Samson and Delilah director Warwick Thornton retells real-life ghost stories with the help of several Australia actors.
The Darkside is a film about ghosts and ghost stories but it isn’t scary. I think that’s part of the point. It’s the follow-up project for filmmaker Warwick Thornton whose Samson and Delilah feature attained for its enthusiasts instant classic status on release in 2009. This new film is another feature, it’s non-fiction but it’s not quite a documentary and it certainly isn’t close to what most casual punters expect from a drama. Thornton is an original talent, for whom it seems daring comes naturally. Or maybe he’s frightened of boring himself. Anyway, on the evidence of his work, it’s fair to say he likes to challenge an audience and The Darkside I reckon will. That’s partly because it appears to hold some truths to be self-evident. For instance, it takes for granted that our waking life is shared with the spirits of those dead, thought gone forever. In one way, that’s not an especially strange notion in movies or life. Still, the film’s convictions, its open disregard for forensic analysis, its very premise and philosophy, seems calculated to aggravate sceptics.
Thornton is an original talent, for whom it seems daring comes naturally
Then there’s the way the film looks and feels. The Darkside consists of 13 stories, each a monologue, delivered to camera, in most cases by an actor. The cast includes Aaron Pedersen, Jack Charles, Deborah Mailman, Claudia Karvan, Bryan Brown and Sacha Horler, and they make the most of the material, finding its humour or pathos or weirdness. I think Thornton wanted actors so he could build and control a certain tone; intimate, sometimes grave, rarely light or playful. There’s a subtext, too, in that cast of characters and choice of performer: ghosts, he seems to be saying, don’t recognise class or race, place or circumstance. They just are.
Thornton, who not only directed, also shot it, and favours here a locked-off frame that traps us in the moment. He makes strange the often-banal locations of beach, fireside, pub-bar, and bedroom by the way he uses light and composition; the characters are never really allowed to dominate the space and colour tones are sometimes unnaturally subdued or tuned too bright. The effect is exciting and immediate: it has us lean into the voice of the storyteller as they spin their long, detailed narratives. The technique seems to be a reminder that these ghost stories took place in the real world and that the real world can be a strange place, full of mystery and coded messages.
For those whose minds run to such things (and mine does), the title is double-edged. As is by now well known, The Darkside started out as a kind of film experiment. Thornton advertised asking for folks to submit Indigenous ghost stories. He received over 100. His final selection has ambitions. It seems designed as a commentary on the nation’s 'dark’ (some would say hidden) history of violence between black and white Australia, as well as a rich discussion on the ghost story telling tradition itself.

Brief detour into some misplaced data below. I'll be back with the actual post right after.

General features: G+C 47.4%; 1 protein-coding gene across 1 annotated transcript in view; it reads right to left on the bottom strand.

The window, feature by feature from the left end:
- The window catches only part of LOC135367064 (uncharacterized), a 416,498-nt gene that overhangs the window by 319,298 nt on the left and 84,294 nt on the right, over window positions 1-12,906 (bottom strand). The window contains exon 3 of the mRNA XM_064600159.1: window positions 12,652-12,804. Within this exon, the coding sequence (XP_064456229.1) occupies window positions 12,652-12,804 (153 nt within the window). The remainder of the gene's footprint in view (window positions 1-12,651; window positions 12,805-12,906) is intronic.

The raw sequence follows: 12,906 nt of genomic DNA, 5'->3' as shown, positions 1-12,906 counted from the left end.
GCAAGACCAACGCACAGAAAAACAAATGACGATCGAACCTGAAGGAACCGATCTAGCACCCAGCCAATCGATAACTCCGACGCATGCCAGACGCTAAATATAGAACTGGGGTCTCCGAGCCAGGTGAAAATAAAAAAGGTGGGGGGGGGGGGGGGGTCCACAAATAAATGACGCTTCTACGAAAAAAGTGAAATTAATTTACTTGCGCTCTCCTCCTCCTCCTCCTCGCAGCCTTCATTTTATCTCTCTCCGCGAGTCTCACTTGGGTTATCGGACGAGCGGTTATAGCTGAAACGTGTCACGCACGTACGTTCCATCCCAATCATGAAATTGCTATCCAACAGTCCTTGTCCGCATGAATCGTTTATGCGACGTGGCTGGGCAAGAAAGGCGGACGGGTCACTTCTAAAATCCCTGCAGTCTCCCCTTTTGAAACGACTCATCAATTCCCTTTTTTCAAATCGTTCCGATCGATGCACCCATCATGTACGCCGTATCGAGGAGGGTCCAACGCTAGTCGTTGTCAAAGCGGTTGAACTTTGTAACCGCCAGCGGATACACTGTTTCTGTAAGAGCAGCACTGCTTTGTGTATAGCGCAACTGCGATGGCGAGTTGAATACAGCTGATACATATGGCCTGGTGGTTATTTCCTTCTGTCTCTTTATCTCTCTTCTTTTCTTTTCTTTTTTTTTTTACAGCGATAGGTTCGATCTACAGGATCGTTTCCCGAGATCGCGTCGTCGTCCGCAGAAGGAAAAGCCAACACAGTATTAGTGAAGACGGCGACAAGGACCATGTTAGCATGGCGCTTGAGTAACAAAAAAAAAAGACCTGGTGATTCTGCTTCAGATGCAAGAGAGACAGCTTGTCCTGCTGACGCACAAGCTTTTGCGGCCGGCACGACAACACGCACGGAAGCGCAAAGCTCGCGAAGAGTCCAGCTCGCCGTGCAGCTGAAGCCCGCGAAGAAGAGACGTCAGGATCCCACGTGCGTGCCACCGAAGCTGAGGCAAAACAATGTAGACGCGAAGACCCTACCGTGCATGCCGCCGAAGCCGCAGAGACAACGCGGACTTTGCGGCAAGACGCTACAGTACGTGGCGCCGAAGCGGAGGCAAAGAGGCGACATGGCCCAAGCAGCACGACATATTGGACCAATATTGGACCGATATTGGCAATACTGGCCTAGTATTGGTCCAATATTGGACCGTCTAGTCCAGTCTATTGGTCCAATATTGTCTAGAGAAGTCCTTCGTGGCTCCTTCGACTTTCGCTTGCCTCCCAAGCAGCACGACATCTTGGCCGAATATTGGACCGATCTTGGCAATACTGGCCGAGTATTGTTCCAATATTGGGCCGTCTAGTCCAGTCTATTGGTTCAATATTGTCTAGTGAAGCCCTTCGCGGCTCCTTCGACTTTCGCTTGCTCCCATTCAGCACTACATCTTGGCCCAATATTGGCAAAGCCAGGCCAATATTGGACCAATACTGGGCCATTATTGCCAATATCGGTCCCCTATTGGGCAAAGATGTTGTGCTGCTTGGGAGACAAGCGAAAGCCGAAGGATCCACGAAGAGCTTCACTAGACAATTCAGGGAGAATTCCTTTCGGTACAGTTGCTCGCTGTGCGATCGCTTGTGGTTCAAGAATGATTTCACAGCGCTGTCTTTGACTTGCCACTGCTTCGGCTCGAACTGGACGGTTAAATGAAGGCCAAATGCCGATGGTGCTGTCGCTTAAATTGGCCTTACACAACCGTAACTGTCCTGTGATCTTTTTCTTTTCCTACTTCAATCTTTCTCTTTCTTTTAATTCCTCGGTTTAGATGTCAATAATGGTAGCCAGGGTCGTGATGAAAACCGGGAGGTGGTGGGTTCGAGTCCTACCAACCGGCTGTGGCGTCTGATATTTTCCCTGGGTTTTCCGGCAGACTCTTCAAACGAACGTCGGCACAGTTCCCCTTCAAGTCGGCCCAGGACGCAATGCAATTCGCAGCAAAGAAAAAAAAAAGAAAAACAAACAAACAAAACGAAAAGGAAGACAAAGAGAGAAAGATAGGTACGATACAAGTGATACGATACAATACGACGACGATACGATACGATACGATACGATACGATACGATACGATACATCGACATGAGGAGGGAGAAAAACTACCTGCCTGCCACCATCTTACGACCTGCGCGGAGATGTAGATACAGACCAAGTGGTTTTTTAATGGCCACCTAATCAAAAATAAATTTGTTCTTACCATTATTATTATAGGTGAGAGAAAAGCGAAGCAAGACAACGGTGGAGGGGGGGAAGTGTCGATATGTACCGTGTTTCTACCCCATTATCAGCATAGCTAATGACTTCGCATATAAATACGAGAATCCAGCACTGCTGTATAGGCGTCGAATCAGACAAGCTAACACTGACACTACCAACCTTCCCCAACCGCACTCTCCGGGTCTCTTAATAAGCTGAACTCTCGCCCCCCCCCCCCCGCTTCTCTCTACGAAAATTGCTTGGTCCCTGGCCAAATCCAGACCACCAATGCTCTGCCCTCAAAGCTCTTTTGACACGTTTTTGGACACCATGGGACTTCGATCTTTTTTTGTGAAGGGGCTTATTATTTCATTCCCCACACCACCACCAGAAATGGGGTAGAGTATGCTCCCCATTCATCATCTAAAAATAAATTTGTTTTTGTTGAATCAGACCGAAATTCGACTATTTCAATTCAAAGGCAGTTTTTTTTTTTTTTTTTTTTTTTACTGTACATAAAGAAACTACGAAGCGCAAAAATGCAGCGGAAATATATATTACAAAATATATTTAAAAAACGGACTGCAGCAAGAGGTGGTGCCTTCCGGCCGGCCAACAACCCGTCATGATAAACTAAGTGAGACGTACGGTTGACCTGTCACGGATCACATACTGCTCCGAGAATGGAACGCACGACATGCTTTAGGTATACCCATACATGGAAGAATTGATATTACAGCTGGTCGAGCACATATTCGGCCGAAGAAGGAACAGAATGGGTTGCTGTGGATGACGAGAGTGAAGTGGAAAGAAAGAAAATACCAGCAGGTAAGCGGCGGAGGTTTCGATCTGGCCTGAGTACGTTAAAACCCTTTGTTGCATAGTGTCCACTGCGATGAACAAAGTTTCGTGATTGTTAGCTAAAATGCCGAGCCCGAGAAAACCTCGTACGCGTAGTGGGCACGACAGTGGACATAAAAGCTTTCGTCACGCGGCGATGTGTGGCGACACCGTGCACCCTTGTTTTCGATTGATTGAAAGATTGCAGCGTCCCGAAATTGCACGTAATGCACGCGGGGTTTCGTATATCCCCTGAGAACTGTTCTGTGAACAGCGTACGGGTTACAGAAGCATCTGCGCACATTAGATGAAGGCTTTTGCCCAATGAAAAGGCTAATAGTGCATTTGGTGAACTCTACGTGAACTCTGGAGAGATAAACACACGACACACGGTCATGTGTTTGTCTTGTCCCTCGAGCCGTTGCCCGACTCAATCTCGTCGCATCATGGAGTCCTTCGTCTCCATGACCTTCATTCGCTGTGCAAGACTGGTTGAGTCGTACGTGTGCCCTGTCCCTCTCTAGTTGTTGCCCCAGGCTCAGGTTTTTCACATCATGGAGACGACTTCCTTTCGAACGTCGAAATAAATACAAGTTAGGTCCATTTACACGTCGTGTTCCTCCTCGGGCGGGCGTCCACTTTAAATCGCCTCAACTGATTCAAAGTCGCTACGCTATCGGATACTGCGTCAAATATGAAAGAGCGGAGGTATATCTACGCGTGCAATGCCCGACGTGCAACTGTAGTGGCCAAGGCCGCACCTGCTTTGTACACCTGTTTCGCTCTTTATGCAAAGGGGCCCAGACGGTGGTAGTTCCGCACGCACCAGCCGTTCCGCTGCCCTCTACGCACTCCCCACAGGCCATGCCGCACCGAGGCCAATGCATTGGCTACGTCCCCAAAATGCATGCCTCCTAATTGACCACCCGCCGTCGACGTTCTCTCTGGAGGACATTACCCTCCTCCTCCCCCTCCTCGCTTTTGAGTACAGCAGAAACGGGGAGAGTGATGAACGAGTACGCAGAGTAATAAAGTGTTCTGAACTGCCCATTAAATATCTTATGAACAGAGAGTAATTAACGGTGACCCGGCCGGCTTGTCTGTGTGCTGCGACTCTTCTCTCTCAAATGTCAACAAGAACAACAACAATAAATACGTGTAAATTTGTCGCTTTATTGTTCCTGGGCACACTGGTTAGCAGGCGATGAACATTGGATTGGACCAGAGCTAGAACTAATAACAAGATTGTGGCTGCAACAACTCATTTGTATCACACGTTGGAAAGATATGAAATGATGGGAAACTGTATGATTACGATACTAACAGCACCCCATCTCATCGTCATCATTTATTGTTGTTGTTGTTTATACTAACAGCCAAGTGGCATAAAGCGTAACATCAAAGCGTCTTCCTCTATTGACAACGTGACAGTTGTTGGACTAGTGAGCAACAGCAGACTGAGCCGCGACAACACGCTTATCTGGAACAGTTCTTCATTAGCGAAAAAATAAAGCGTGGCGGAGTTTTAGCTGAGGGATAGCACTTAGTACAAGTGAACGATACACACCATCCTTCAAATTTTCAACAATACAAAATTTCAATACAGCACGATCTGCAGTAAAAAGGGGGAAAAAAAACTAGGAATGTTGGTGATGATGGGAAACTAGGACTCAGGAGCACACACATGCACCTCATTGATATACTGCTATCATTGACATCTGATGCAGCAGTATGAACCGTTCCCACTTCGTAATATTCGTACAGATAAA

For instance, it’s intriguing how many of the stories here fall into the archetypal shapes we know from books and films. There are stories of relatives lost too young. Their terrestrial visitations seem to express regret and a longing for what’s been lost, cut short, and offer a reassurance to the still living.
What’s remarkable is how many of them feature ghosts whose intentions could best be described as benign. Amongst the exceptions is a tale of, well, exorcism (I can’t think of a better word) told by Lesigo (Merwez Whaleboat), a Thursday Islander and Christian who encountered a spirit that was anything but blithe.
Two of the most memorable stories speak, in their own way, to Australia’s colonial past. One, from Graham White (Bryan Brown), is about a fisherman who sees an apparition: a young Aboriginal girl, not of this age, on a remote spot on a beautiful river. The other from Kim McCarthy tells of a group of tribal Aborigines who emerge out of the night on a rural property. The white narrator of that story, played by Sacha Horler, had asked her friends who had owned the land before them, and they had told her, 'no one". These ghosts, by the way, mean no harm. Indeed, the mood is conciliatory.
Thornton makes this theme of grim history and restless spirits explicit in the film’s best episode, which breaks from the formal discipline of straight interviews he uses elsewhere. We travel into the bowls of the National Film and Sound Archive and Thornton’s camera takes on a spirit-like aspect. Filmmaker and researcher Romaine Moreton then explains an experience of how, while examining ancient footage of white anthropologists and their scientific experiments on tribal Aborigines, she underwent a spiritual transformation. Thornton cuts in some footage that is instructive and disturbing; the well-meaning (one assumes) scientists move their 'subjects’ about with an attitude that can’t be mistaken for anything less than epic indifference. The Indigenous people, bound in irons, poked, embarrassed, look shamed. (Who wouldn’t be?). I can’t really explain Moreton’s detailed and moving testimony here and it would be wrong to anyway. But it and the whole film reminded me of a quote from William Faulkner: 'The past is never dead. It’s not even past.’